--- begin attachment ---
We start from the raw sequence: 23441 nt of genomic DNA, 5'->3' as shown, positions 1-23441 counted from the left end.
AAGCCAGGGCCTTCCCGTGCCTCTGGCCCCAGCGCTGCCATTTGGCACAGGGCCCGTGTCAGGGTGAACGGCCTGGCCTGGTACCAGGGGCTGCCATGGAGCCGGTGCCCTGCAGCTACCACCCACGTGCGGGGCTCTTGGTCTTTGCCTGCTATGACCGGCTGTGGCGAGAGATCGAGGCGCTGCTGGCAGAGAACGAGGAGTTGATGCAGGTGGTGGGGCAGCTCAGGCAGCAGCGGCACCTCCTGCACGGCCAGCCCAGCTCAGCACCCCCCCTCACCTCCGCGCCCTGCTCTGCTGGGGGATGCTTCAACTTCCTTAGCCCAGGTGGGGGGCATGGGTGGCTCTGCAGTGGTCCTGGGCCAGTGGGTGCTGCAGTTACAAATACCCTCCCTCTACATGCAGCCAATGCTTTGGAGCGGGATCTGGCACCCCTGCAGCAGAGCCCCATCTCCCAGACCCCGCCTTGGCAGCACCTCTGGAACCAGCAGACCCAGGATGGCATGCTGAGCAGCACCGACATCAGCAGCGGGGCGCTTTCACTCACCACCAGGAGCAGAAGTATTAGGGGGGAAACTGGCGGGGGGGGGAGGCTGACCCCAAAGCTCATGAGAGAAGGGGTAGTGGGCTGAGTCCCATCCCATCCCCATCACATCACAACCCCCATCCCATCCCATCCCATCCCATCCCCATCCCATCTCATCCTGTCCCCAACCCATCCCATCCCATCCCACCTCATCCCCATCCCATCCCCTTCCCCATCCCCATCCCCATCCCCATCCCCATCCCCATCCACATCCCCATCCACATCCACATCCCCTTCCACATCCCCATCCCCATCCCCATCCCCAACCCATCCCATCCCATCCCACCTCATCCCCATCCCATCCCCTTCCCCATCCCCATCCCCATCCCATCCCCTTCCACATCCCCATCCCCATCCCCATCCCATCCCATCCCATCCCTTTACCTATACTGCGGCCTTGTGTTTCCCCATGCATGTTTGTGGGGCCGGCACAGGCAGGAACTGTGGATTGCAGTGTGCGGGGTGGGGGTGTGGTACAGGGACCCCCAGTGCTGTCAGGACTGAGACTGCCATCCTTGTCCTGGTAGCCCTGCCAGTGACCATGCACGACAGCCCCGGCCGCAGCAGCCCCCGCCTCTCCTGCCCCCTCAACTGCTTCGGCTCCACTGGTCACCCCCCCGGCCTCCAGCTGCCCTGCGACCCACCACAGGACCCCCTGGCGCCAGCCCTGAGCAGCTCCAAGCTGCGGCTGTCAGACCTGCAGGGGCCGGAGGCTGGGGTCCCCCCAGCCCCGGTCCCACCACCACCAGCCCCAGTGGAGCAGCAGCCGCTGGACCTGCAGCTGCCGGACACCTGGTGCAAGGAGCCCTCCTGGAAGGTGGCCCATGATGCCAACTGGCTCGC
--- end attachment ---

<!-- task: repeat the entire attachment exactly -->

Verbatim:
We start from the raw sequence: 23441 nt of genomic DNA, 5'->3' as shown, positions 1-23441 counted from the left end.
AAGCCAGGGCCTTCCCGTGCCTCTGGCCCCAGCGCTGCCATTTGGCACAGGGCCCGTGTCAGGGTGAACGGCCTGGCCTGGTACCAGGGGCTGCCATGGAGCCGGTGCCCTGCAGCTACCACCCACGTGCGGGGCTCTTGGTCTTTGCCTGCTATGACCGGCTGTGGCGAGAGATCGAGGCGCTGCTGGCAGAGAACGAGGAGTTGATGCAGGTGGTGGGGCAGCTCAGGCAGCAGCGGCACCTCCTGCACGGCCAGCCCAGCTCAGCACCCCCCCTCACCTCCGCGCCCTGCTCTGCTGGGGGATGCTTCAACTTCCTTAGCCCAGGTGGGGGGCATGGGTGGCTCTGCAGTGGTCCTGGGCCAGTGGGTGCTGCAGTTACAAATACCCTCCCTCTACATGCAGCCAATGCTTTGGAGCGGGATCTGGCACCCCTGCAGCAGAGCCCCATCTCCCAGACCCCGCCTTGGCAGCACCTCTGGAACCAGCAGACCCAGGATGGCATGCTGAGCAGCACCGACATCAGCAGCGGGGCGCTTTCACTCACCACCAGGAGCAGAAGTATTAGGGGGGAAACTGGCGGGGGGGGGAGGCTGACCCCAAAGCTCATGAGAGAAGGGGTAGTGGGCTGAGTCCCATCCCATCCCCATCACATCACAACCCCCATCCCATCCCATCCCATCCCATCCCCATCCCATCTCATCCTGTCCCCAACCCATCCCATCCCATCCCACCTCATCCCCATCCCATCCCCTTCCCCATCCCCATCCCCATCCCCATCCCCATCCCCATCCACATCCCCATCCACATCCACATCCCCTTCCACATCCCCATCCCCATCCCCATCCCCAACCCATCCCATCCCATCCCACCTCATCCCCATCCCATCCCCTTCCCCATCCCCATCCCCATCCCATCCCCTTCCACATCCCCATCCCCATCCCCATCCCATCCCATCCCATCCCTTTACCTATACTGCGGCCTTGTGTTTCCCCATGCATGTTTGTGGGGCCGGCACAGGCAGGAACTGTGGATTGCAGTGTGCGGGGTGGGGGTGTGGTACAGGGACCCCCAGTGCTGTCAGGACTGAGACTGCCATCCTTGTCCTGGTAGCCCTGCCAGTGACCATGCACGACAGCCCCGGCCGCAGCAGCCCCCGCCTCTCCTGCCCCCTCAACTGCTTCGGCTCCACTGGTCACCCCCCCGGCCTCCAGCTGCCCTGCGACCCACCACAGGACCCCCTGGCGCCAGCCCTGAGCAGCTCCAAGCTGCGGCTGTCAGACCTGCAGGGGCCGGAGGCTGGGGTCCCCCCAGCCCCGGTCCCACCACCACCAGCCCCAGTGGAGCAGCAGCCGCTGGACCTGCAGCTGCCGGACACCTGGTGCAAGGAGCCCTCCTGGAAGGTGGCCCATGATGCCAACTGGCTCGC